Tyler Morning Telegraph from Tyler, Texas on February 20, 1991 · 22
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Tyler Morning Telegraph from Tyler, Texas · 22

Tyler, Texas
Issue Date:
Wednesday, February 20, 1991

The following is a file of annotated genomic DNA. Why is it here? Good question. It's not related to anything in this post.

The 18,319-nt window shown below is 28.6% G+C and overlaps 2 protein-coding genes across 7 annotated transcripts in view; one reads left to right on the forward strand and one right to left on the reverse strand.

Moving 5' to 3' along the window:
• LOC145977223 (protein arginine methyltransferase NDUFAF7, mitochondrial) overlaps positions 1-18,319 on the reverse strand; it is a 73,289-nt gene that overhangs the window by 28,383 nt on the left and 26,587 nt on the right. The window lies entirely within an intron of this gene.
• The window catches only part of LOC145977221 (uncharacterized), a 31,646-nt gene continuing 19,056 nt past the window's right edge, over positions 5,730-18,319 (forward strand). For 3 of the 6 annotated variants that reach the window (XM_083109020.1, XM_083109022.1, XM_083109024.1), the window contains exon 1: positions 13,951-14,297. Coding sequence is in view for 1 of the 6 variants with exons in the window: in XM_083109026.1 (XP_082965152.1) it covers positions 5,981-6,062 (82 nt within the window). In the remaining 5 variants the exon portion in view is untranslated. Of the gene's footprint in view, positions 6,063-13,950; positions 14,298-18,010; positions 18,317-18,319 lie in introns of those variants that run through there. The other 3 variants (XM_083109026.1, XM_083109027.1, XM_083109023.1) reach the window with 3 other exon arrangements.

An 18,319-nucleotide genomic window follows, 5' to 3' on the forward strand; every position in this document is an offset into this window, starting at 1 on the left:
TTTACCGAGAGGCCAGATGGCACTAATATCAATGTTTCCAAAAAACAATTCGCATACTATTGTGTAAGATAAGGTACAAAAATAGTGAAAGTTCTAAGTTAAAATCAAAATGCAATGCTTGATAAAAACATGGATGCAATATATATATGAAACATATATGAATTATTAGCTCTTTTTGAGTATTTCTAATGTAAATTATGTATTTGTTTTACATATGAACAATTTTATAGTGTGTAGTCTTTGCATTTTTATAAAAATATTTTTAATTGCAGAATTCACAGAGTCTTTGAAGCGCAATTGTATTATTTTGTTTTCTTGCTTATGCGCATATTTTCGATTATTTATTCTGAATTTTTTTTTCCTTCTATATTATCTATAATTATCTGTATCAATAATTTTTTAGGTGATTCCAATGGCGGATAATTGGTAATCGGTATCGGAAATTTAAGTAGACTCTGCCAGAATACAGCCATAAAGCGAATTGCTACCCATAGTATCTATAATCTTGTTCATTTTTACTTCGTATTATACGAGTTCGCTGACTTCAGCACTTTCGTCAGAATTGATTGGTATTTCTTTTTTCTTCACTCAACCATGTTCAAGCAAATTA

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Tyler Morning Telegraph WEDNESDAY, FEBRUARY 20, 1 991 Sec. 3 WHAT AGUYI rr' MY RECd. I WA5 RELEASED ON MY OWl RECOGNIZANCE. H lgbUfelMgg & l GARFIELD 6CINO LAZV HAS J ONE Of WHICH 115 ADVANTAGES V ""X. (NOT HAVING TO TELL ' ( LUANN ' ' ' I'VE DEVELOPEO A GBEAtI"1 I HOW MAWV ElEPHAUT 6LW1Wee, I 1 . . QoMjr) Y:WeU'' ' 1 V wit liV4n.' wanua. Viakt I cfftweoiNA 4at makes riiS pkuihe.) hear fwt 5ea J MEAB A JOKE? PIO J""""' IWB0L3? 14 CLZ ABSOUKUlV 0M6 WA5 1 GETTING REAP "TO CALVIN AND HOBBES PT I AUOOF? I RIGHT THft WU. BE A A NEW H0RSEMM4 I TWHK MaWS? WIS S i LIFE-SHE EQUESTOM OF TUE L'M GOWS Ik WOOF. - 5feSTMJE.OFME? APOCM.SPSE, TO NEED GEECH . REX MORGAN, M.D. ' , EPWIE STAerED Tl'h AFRAID YOU'RE 1 (5O0D FORMING, T" KNOCK IT OFF. COMIH& AROUND) KlOHT. SOSfiyf IT E &ABY DOLL.' HOWS J WIU.ARO.' yOU ONLV, A&OUTT A WEEK DOESNT SOUND AS r A IT GOING"? , . CALL VE "0ABV DOLL V3Q, PR. KEN' IF EPWIE HAS I N IVlJ V. WHEN VOuVE SCREWED J DONALD DUCK WANT SOME Y f VtXJ MAKE (T I rOl? 7 171 I" '" KNOCK OFF THE f HELP LIFTING 1 SOUND UKEfM f lvrAMl&i 1 NOiSES. ( THAT BOX, TOO OLD TO DO lUi AvTOs . V W16E GUYV ttfiWtA&J WJJ' W BLONDIE , , 7 LOOK BIS I rT ISN'T RED... ) I I C THAT'S RI0HT, MR . ) XPOBTTH6 FOOT I TOE'S TURNED AU. j -I IT'S BUJB K j DITHERS... ITS ) (0OCJO-"5y IS 06T I ' ' GASOLINE ALLEY Oh,my cpsh! Lookout! ) Nobody uses brakes ! J Not to worry ,6enores ! v . f-y- -r- Everyone drives like the JUDGE PARKER YOUR SON GOES TO NIGHT YES MEANWHILE tmpv fiAV TTMAT'fi RiFti-fT J COURT SOON, MR. DUNCAN J DRIVER 1 YOU HElSTED A CHURCH, I "DUDE" NOW WHY DID YOU REACH igg . - SAID HE f DUDE YOU MUST BELL. DON'T YOU JUST AN ATTORNEY? 17 WOULD I REALLY TOUOH ... A ilBACK OFF BEFORE JWOr. COME.'. REGULAR ENEMY rTTH, YOU GET US ALL J jpg IPedDipDe Him TTcpuikbCii Sfiimc 953 QLTTAQUE CAP) - Whether he is in the lobby of a hospital, riding in a car or sitting in a hotel room, O.R. Stark strives to ensure that his occasional" newsletter never misses a month. ."When I started it in 1953, we were going to publish it occasionally," he said. "But I've only missed one month since then. Stark, president of First National Bank in Quitaque, said he began "Comings, Goings, & Doings" as a way to keep in touch with bank customers. "At that time, people were not as mobile as they are today," he said. "We didn't see customers as often, so we wanted a method to contact them regularly." Stark's newsletter is not the usual company publication that accompanies the monthly statement His is a real newsletter one that contains state and local -information that might interest readers. "Comings, Goings, & Doings" is just that and contains everything from slogans, local happenings and agriculture updates to chamber news and local history, he said. "I get material from everywhere," he said. There are things we hear about here at the bank, and people tell us about other events. I always have more than I can put in." Bank customers have come up with so many slogans, Stark said, that he has several hundred of them back-logged for future newsletters. Because the slogans got such a favorable reaction from - newsletter petrons, Stark created a small booklet titled "Mini Motivators" that contains several hundred of them. Stark said his first love in the monthly newsletters' content is local history. "I really love to dig into the history of this area," he said. "I have to watch myself, or I put more of it in than I should." i . j ( 4 One famous Indian-Comanchero trading spot the Valley of Tears lies four miles southwest of Quitaque, he said. "The Comancheros would trade their goods to the Indians for stolen cattle," Stark said. "The name came from the captives the Indians sometimes took. You could hear - the wails of the mothers and children a3 they were separated." The Valley of Tears was the largest trading spot, he said; Charles Goodnight estimated that the Indians traded more than 300,000 stolen head of cattle and more than 100,000 stolen horses to them over several years. Stark said he tries not to write too much on any one subject because readers' interests are so varied. "What interests one might not interest others," he saii "But there is just news everywhere, if you keep your eyes and ears open." 1 He needs only a pen and paper, scenery is not import-ant. .-..' "I usually do it late at night at home in longhand," he said. "But I have written it in the lobbv of a hospital, while riding in a car, sitting in a field and while on vacation. But I have never written it at the bank. There's just not time to do it here." Stark dictates his scribbles to his secretary, who types it into a word processor and edits it. The copy is printed out and taken to the Briscoe County News, which prints about 3,000 copies of the newsletter. Besides the several hundred copies that are mailed to bank customers, Stark said another mailing list that goes to more than 20 states comprises the rest of the 3,000 letters printed. "One of our customers found a copy of it in a library in Germany , he said. "I have no idea how it got there. Stark, who majored in finance and minored in journalism at Texas Tech University in Lubbock, said that when he began his job at the Quitaque bank, he thought he never would have an opportunity to use his writing de- gree. ; i i I have really enjoyed it over the years, he said. Hike to gather the information, and I like writing it, too, especially when it is of historical interest." . H&adlS Qa (B!ves tfrodlemnl Mnnge V5ce Him Mglm Enll PLAINS (AP) - In a tiny room behind the trophy case at Plains High School, student disc jockey Mark Hill is ready to rock. "It was either this or wood shop," he said, explaining how he ended up on KPLN, Texas' only high school radio station and the state's smallest licensed broadcast facility. The FM station, with a signal that barely reaches beyond the city limits, is an anomaly in the radio world non-commercial, non-competitive and non-programmed. Take a typical afternoon on 90.3, for example. "Hill, a 19-year-old senior, reached into his cassette case, pulled out Def Leppard's "Hysteria," and shoved it into the tape player. "Most oi the adults here like country music," he said with a smirk, leaning back in his chair. "I like rock." Across the street at the Yoakum County Courthouse, the first strains of another frenetic rocker came through desktop radios in a half-dozen offices. "I like to listen to the kids and hear what's going on at the school, what the kids are doing," said Debbie Smith, assistant county treasurer. Student disc jockeys say their most loyal listeners are at the courthouse. And rock music, say grinning students, really hits a nerve with the women who work there. Like How. As Ms. Smith speaks, a shrieking guitar solo comes over the radio. She sighs and turns down the volume. "Most of the time, I like the music," she said with her own smirk. Music disagreements aside, the 200-watt station has a devoted audience. At the 138-student school, it's played at a low level over the public address system into any classroom that wants to listen. Other stations are available to Plains radio fans, but KPLN remains popular locally it can be heard playing in the few local businesses and, of course, at the courthouse. From 8 a.m. to 3:40 p.m. the length of the school day students taking Janie Crawford's radio class file into the makeshift control booth to take their turn in the chair. To earn their grade, they gather stories from the school's own Associated Press news wire machine and read a few over the air. Thev search through the station's recora collection, which hasn't been updated for two years, and play a few old albums on the slightly off-speed turntables. And they're required, by federal law and class policy, to keep a log of everything that goes on the air. Administrators say the radio station serves a purpose. "It's really difficult for some stu dents to speak in public," said Prin- f cipal J.B. Wilson. "This helps them do that." Ms. Smith, the assistant treasurer and a devoted listener, agrees. "When they first start out, they're all really nervous," Ms. Smith said. "By the end of the year, they sound more comfortable on the air. Adds Ms. Crawford, who also teaches Spanish and senior English: "It also gives the kids exposure to something they don't get a lot of exposure to. A lot of kids in bigger cities don't get that kind of (educational) exposure." Radio work also teaches the students responsibility, Wilson said the students decide what to play and what to say. That's a Crawford innovation. In the past, radio teachers have mandated an all-country play list or limited rock music to a few hours a day. Students say half their classmates like country; the other half, rock. "I give them the freedom to play what they want," said Ms. Crawford, also a country fan. "Some of that , (rock) stuff is all right, but I really don't like it when it gets too twan- By- The only on-the-air rules: no obscenities or controversial topics. There is no minute-by-minute faculty supervision of daily broadcasts, so students are expected to censor themselves. Wilson, to show his support, keeps the music on in his office, regardless of what's being played. He may be Texas' only public school official listening to ACDC and Motley Crue at work. Day-to-day operation typically goes smoothly, with little dead air time and only a few gaffes on the air, ;Ms. Crawford said. One student sheepishly admitted saying "what the nell while the studio microphone was on. Most of the students stumble through the required news readings, fulfilling those class requirements with little enthusiasm. Dwane Talley, 17, a towering player for the Plains Cowboys football team, doesn't speak on the air. Never has. "I just like music," he says. A great deal of KPLN music comes from an assembled tape of country and softer rock called "the lunch tape," since that's when it's intended to be played. The lunch tape gets a lot of play throughout the day. During a recent visit to the school, the tape was played at least four times between 8:30 a.m. and noon. Hill, like a couple of other DJs, brings his own music, which can best be classified as "just-this-side-of-heavy-metal." Unlike the others. Hill doesn't read news over the air, nor does he keep the log. Three others in the South Texas Boxer Sets Sights llii WSBtiD Bantamweight Crown LAREDO (AP) - Like two old fa-miliar dance partners cutting across the floor to a well-known tune, Gaby Canizales and trainer Reynaldo Infante prepare for glory. Jose "Gaby" Canizales meets Miguel "Happy" Lora for the World Boxing Organization's bantamweight crown March 12 at The Palace in the Detroit suburb of Auburn Hills. Infante helped Canizales through some paces here in Laredo before the 30-year-old boxer went to Detroit last week to finish preparations for his fifth title shot. During a workout in Laredo, Infante stayed in, front of Canizales, calling out steps, jabs, bobs, ducks and various moves that are not only intended to inflict more hits upon Lora but avoid punches with natural motion. "Las piernas, Gaby," Infante reminds Canizales to move his legs as he works over the sped bag in the Laredo Boxing Club's Canizales gym " in an old fire station on Guadalupe Street. "It makes you more alert," Canizales said smiling of the lower-body oriented workouts under Infante. "I'm gonna be ready for this fight." Canizales, 46-8-1, is coming off a draw and split decision in a pair of recent Arizona bouts. He has said that this might be his last attempt, to take a title. : , He previously held a world's title (World Boxing Association) in 1986 when he knocked out Californian Richard Sandoval in a Las Vegas bout. Canizales only held that title for a few months. class do it for him, he says with teenage bravado. It affects his grade, but he doesn't seem to care. "If I do everything, I get a 97," he said matter-of-factly. "If I do nothing, I get a 90. H can live with a 90." Weirdest on-the-air occurrence? Several years ago, students and teachers say, seniors were interviewed on the air about their future plans when one young man, apparently at a loss for a legitimate an- swer, said he'd probably end up assassinating the president. That prompted a swift response from the district's assistant superintendent, who bolted from his office and ran to the station from an adjacent building to take charge of the situation. The student was disciplined. But the station stayed on the air. Terry Isaacs, a former Plains history teacher and KPLN's first general manager, said the station started in 1977 when a high school math teacher with an electronics hobby pitched the idea to the school board. Trustees liked the idea and bought equipment. The math teacher assembled the control room. Isaacs, who worked his way through Texas Tech University working at Lubbock radio stations, selected students for the staff. Things have gone smoothly for the most part. Richie Cullins, another math teacher who served as radio teacher in the early '80s, said one brush with disaster occurred when he noticed the station was operating at half the power level for which it was licensed. He dutifully brought it to the attention of the Federal Communications Commission, the national regulatory agency for television and radio broadcast stations. "They asked me if I had legal representation," Cullins said with a laugh. The station boosted its signal and the FCC was satisfied. After the first few years of operation, costs for the station have Deen low, Wilson said. Now, the district's only major expense is $150 a month for inspection and maintenance of the equipment. A few former student DJs have used the KPLN experience as a springboard for their careers. Irma Lazos, a KPLN disc jockey in 1982-83, now works at ABC's 2020 news program as a production assistant. "It gave me the feeling of what the business was," she said. "It was good experience." Lydia Jimenez, a city utility department clerk and mass communications major at nearby South Plains College, said working on the radio station helped her overcome a fear of public speaking and reinforced her desire to study journalism. Lora and Canizales have never met in the ring but have a common opponent in Tyuana, Mexico's Raul "Jibaro" Perez. Perez took his current World Boxing Council bantamweight title away from Lora, a Colombian living in Miami, and Canizales fell short in an attempt to take that same crown away from Perez early last year. Lora is a year or two older than Canizales. "He is probably an inch or two taller than me," said Canizales who has seen Lora fight. "He's not that big. Not that tall. From what I remember he uses a lot of the ring. I haven't seen one of his fights in a while. 'Tve seen him down several times. I think that was against Jibaro and Wilfredo Vasquez put him down."